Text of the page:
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Instrument Development for Biological Research (98-119) grants support development of concept and proof of concept for an entirely novel instrument for biological research; development of new instruments that provide new capabilities for detection, quantification, or observation of biological phenomena, or significantly extend currently achievable sensitivity or resolution; novel or significantly improved instruments for study of biological systems at all levels of organization from the molecular and cellular to organisms, communities, and ecosystems; improved or novel software for the operation of instruments or the analysis of data or images; and workshops in emerging areas of instrumentation and instrument development relevant to biological research in areas supported by the Directorate for Biological Sciences. After a grant has been awarded, it is eligible for supplementation for educational purposes. There are no limits on the funding that may be requested. Deadline: 8/30/99 (Target Date). Contact: Program Director, 703/306-1472; fax 703/306-0356; http://www.nsf.gov/cgi-bin/getpub?nsf98119.

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Research Project Grants support projects, of original design, to develop new knowledge in a wide range of topics relevant to alcohol use and misuse. Funds may also be requested to enrich ongoing research programs through expansion into new, but related, areas already under study.

New Researcher Awards support new and less experienced scientists starting a career in alcohol research. Funds are provided for an original research project during the transition between completion of training and achievement of independent researcher status.

Data Analysis Awards support the analysis of previously collected data on the use, and prevention of misuse, of alcoholic beverages. Requests may be submitted to analyze other national or regional data sets, if made available by the individual investigator. This grant is not intended to provide funds to analyze data originally collected by the applicant in order to complete an original research project.

Pilot/Preliminary Study Awards support studies to determine the feasibility of conducting a larger and more expensive research project. Such a study may be designed to test a new method or technique, or to collect data on a sample of subjects to document the feasibility of a larger project.

Grants provide up to $40,000 annually for up to 2 years to support scientific studies on the use, and prevention of misuse, of alcoholic beverages. Funds are provided for research in the physiological, epidemiological, behavioral, and social sciences fields. While research on all aspects of alcohol consumption and its effects will be considered, the following are higher priority areas of investigation: factors influencing the transition from moderate to excessive use of alcohol, effects of moderate use of alcohol on health and behavior, and mechanisms underlying the biomedical effects of alcohol. Deadlines: 9/15/99, 2/1/00. Contact: 410/821-7066; fax 410/821-7065; info@abmrf.org; http://www.abmrf.org.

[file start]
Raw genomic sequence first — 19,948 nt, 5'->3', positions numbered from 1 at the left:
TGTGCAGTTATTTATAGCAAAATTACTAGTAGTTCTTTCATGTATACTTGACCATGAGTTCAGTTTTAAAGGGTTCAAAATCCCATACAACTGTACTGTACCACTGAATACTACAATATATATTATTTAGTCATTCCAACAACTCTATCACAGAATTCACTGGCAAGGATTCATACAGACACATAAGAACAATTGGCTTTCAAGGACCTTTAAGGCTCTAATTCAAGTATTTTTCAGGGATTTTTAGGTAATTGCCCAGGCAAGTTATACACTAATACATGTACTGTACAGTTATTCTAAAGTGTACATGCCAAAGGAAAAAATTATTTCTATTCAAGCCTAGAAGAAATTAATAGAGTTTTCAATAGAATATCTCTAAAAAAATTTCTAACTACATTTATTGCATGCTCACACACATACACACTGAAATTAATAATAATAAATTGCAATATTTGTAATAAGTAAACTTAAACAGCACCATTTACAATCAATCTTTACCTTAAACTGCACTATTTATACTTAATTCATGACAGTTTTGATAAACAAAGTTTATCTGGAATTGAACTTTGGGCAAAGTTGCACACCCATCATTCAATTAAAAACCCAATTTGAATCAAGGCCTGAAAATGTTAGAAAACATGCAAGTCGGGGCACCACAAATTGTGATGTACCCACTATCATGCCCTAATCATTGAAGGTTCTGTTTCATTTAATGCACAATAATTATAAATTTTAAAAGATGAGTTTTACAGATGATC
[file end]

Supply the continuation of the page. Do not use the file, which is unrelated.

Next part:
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The purpose of the Cancer Prevention, Control and Population Sciences Career Development Award (K07) is to support the career development of investigators who have made a commitment to focus their research endeavors on cancer prevention, control and the population sciences. Support is provided for 3-5 years of specialized didactic study and mentored research for individuals with a health professional or science doctoral degree wanting to make a transition to cancer prevention and control research, and for individuals already trained in cancer prevention and control who are not yet fully independent investigators. Relevant disciplines include any aspect of human cancer prevention (modifiable risk factors, new animal models and extrapolation of these models to human cancer, genetic predisposition to cancer and detection of precursor lesions, chemoprevention trials in human populations, and behavioral research and behavioral intervention trials in cancer prevention), epidemiology (biochemical, genetic, molecular), biostatistics, human cancer genetics, clinical oncology, human nutrition, behavioral and social sciences, health promotion, health services and health policy research, and medical decision analysis, survivorship and quality of life as they relate to cancer. Deadlines: Standard NIH deadlines. Contact: Lester S. Gorelic, 301/496-8580, fax 301/402-4472, lg2h@nih.gov; or Andrew Vargosko, 301/496-8580, fax 301/402-4472, av8b@nih.gov.

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-- Sally Eckert-Tilotta, Assistant to the Director of Research and Program Development.


UNIVERSITY LETTER is published weekly (bi-weekly during the summer) and distributed at no charge to members of the University community. It is also available electronically through UNDInfo, the University's menu system on the Internet. The address is http://www.und.nodak.edu.

All articles submitted for publication should be labeled "University Letter" and must reach the editor by 1 p.m. Tuesday. Electronic submissions may be sent to jan_orvik@mail.und.nodak.edu. Attachments to University Letter require approval of the editor and an account number. University Letter is issued by the UND Office of University Relations, Jan Orvik, editor, Box 7144, 411 Twamley Hall, 777-2731. UND is an equal opportunity/affirmative action institution.